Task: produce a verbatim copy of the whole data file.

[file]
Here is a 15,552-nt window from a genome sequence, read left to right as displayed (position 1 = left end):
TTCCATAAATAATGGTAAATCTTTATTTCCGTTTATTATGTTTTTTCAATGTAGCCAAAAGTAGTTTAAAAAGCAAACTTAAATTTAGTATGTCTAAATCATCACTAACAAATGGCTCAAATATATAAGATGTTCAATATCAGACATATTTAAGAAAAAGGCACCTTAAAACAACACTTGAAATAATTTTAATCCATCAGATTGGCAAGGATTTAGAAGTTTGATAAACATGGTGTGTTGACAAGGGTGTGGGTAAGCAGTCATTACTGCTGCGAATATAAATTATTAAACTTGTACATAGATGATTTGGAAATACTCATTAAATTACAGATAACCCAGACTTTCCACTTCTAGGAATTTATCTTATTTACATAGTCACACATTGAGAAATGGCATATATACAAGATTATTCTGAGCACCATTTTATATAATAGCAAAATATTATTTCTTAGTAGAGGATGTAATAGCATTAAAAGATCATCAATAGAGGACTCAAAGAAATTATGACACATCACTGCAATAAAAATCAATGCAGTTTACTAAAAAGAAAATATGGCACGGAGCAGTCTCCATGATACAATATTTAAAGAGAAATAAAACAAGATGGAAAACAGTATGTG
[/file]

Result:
Here is a 15,552-nt window from a genome sequence, read left to right as displayed (position 1 = left end):
TTCCATAAATAATGGTAAATCTTTATTTCCGTTTATTATGTTTTTTCAATGTAGCCAAAAGTAGTTTAAAAAGCAAACTTAAATTTAGTATGTCTAAATCATCACTAACAAATGGCTCAAATATATAAGATGTTCAATATCAGACATATTTAAGAAAAAGGCACCTTAAAACAACACTTGAAATAATTTTAATCCATCAGATTGGCAAGGATTTAGAAGTTTGATAAACATGGTGTGTTGACAAGGGTGTGGGTAAGCAGTCATTACTGCTGCGAATATAAATTATTAAACTTGTACATAGATGATTTGGAAATACTCATTAAATTACAGATAACCCAGACTTTCCACTTCTAGGAATTTATCTTATTTACATAGTCACACATTGAGAAATGGCATATATACAAGATTATTCTGAGCACCATTTTATATAATAGCAAAATATTATTTCTTAGTAGAGGATGTAATAGCATTAAAAGATCATCAATAGAGGACTCAAAGAAATTATGACACATCACTGCAATAAAAATCAATGCAGTTTACTAAAAAGAAAATATGGCACGGAGCAGTCTCCATGATACAATATTTAAAGAGAAATAAAACAAGATGGAAAACAGTATGTG